The Old Fashioned: Louisville's Official Cocktail - The Whiskey Wash

The Old Fashioned: Louisville’s Official Cocktail

By Maggie Kimberl / December 1, 2015
The Old Fashioned

The Old Fashioned Cocktail (image courtesy of Maggie Kimberl)

The Old Fashioned cocktail is said to have originated in Louisville, Kentucky’s Pendennis Club.  There are many variations of the story, but the basic story is this: bar patrons would often order cocktails made “in the old-fashioned way,” and the name just sort of stuck.

“Although some say it is an adaptation from another cocktail- perhaps the Whiskey Cobbler or the Whiskey Cocktail- others argue that it is the original cocktail. . . That’s not bad for a drink that most sources say originated in the Bluegrass State,” says Albert Schmid’s The Old Fashioned

The cocktail is simple enough- bourbon, of course, a sugar cube or simple syrup, bitters, a flamed orange peel, and a cherry.  There are as many variations of The Old Fashioned as there are bartenders, of course.  Some muddle fruit at the bottom and stir in the rest of the ingredients with ice.  Others skip the muddling, allowing the flamed orange peel to lend all the fruity notes to the cocktail.  Still others substitute rye for the bourbon, and some use flavored whiskeys such as maple.

Then there are the bitters- there are as many different types of bitters as there are people in the bourbon industry, and some bartenders even make their own.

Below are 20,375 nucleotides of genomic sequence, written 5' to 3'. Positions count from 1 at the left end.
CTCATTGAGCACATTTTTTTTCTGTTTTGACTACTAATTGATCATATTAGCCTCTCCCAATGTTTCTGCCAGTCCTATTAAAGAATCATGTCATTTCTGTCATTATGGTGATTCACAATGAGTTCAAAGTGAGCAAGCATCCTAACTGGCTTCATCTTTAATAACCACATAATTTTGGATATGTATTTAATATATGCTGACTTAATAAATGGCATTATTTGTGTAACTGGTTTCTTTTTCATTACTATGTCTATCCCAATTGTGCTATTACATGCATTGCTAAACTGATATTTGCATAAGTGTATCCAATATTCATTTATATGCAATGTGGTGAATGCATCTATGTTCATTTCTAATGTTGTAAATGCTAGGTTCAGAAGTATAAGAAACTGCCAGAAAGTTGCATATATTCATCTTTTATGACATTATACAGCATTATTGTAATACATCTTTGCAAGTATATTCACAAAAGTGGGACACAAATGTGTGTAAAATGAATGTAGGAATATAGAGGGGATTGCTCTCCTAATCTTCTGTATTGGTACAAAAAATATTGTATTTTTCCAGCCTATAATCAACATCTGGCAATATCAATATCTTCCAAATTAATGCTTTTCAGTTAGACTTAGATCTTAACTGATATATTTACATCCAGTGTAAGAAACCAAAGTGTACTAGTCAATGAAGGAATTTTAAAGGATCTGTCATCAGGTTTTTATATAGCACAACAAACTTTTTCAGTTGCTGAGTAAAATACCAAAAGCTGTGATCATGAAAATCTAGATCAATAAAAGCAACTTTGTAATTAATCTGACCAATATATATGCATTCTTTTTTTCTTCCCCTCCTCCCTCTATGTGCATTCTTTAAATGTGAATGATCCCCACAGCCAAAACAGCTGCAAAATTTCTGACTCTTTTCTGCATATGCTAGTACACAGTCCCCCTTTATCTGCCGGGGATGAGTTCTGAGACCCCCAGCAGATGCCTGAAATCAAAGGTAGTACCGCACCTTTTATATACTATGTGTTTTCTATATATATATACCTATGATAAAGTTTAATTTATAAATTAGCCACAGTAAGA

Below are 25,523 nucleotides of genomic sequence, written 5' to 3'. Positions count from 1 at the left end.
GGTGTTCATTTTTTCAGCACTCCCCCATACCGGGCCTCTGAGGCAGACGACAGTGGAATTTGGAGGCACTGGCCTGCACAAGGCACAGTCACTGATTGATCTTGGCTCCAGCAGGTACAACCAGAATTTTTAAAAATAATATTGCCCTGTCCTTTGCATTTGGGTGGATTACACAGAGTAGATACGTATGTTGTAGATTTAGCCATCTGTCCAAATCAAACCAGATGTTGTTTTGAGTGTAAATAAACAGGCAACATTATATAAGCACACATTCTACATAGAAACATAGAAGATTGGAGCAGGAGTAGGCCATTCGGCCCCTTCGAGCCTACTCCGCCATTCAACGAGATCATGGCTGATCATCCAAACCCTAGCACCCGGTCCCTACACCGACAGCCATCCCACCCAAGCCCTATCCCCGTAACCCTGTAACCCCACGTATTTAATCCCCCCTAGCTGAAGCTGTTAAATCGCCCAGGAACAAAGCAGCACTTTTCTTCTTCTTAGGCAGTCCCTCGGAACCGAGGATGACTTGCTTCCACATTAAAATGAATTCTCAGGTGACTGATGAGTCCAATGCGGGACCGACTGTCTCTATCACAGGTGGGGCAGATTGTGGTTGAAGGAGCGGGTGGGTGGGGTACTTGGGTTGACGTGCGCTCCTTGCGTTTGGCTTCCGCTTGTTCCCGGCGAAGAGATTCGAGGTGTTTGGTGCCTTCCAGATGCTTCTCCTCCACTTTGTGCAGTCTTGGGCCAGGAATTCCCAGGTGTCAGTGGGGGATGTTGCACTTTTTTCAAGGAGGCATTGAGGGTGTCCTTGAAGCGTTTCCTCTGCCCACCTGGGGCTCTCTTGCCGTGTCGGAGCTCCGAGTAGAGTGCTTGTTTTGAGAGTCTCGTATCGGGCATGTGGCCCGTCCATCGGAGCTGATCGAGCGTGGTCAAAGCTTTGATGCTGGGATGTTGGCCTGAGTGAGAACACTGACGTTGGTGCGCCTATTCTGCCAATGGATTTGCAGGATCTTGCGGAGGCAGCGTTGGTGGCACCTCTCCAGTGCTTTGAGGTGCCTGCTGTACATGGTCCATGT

The Old Fashioned is such an integral part of Louisville’s bourbon culture and heritage, the mayor recently dubbed it the “Official Cocktail of Louisville.”  Most stops on The Urban Bourbon Trail will feature their own variations.  Here’s my official variation:

1.5 oz. bourbon

.25 oz. simple syrup

3 dashes Angostura bitters

Flamed orange peel, squeezed and dropped in the glass

1 cocktail cherry

Combine all ingredients in a rocks glass filled with ice and stir.

About the author

Maggie Kimberl

One night during Derby week, I was working in the liquor store while Four Roses Master Distiller Jim Rutledge was doing a tasting. I kept trying to make my way over to talk to him, but we were super busy (did I mention it was Derby week?) and I didn't make it in time. Dejected, I went back to the break room and started eating my lunch. The next thing I knew, Rutledge came through the door, saying, "You didn't get to do my tasting!" He sat down and explained how to taste bourbon, the ten recipes of Four Roses, and how it was different than other distilleries. I had liked bourbon before that point, but Jim Rutledge made me care about it. That's the beautiful thing about the bourbon industry- the people love what they do, and their enthusiasm is infectious. Now here we are. :)